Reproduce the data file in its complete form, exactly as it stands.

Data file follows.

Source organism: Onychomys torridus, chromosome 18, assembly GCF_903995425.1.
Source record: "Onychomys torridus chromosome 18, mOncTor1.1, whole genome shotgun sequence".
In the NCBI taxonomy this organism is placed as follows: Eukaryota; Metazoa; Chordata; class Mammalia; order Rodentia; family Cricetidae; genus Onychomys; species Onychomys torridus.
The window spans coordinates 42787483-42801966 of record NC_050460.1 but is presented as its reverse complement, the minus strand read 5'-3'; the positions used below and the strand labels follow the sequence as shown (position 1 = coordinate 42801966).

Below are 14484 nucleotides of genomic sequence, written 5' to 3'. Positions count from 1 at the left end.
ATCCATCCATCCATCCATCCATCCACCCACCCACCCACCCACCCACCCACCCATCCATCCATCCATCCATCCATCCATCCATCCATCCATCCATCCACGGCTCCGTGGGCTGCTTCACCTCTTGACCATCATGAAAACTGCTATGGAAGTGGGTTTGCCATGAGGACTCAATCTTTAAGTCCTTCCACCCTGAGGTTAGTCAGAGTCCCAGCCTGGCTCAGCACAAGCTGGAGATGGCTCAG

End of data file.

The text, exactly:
Source organism: Onychomys torridus, chromosome 18, assembly GCF_903995425.1.
Source record: "Onychomys torridus chromosome 18, mOncTor1.1, whole genome shotgun sequence".
In the NCBI taxonomy this organism is placed as follows: Eukaryota; Metazoa; Chordata; class Mammalia; order Rodentia; family Cricetidae; genus Onychomys; species Onychomys torridus.
The window spans coordinates 42787483-42801966 of record NC_050460.1 but is presented as its reverse complement, the minus strand read 5'-3'; the positions used below and the strand labels follow the sequence as shown (position 1 = coordinate 42801966).

Below are 14484 nucleotides of genomic sequence, written 5' to 3'. Positions count from 1 at the left end.
ATCCATCCATCCATCCATCCATCCACCCACCCACCCACCCACCCACCCACCCATCCATCCATCCATCCATCCATCCATCCATCCATCCATCCATCCACGGCTCCGTGGGCTGCTTCACCTCTTGACCATCATGAAAACTGCTATGGAAGTGGGTTTGCCATGAGGACTCAATCTTTAAGTCCTTCCACCCTGAGGTTAGTCAGAGTCCCAGCCTGGCTCAGCACAAGCTGGAGATGGCTCAG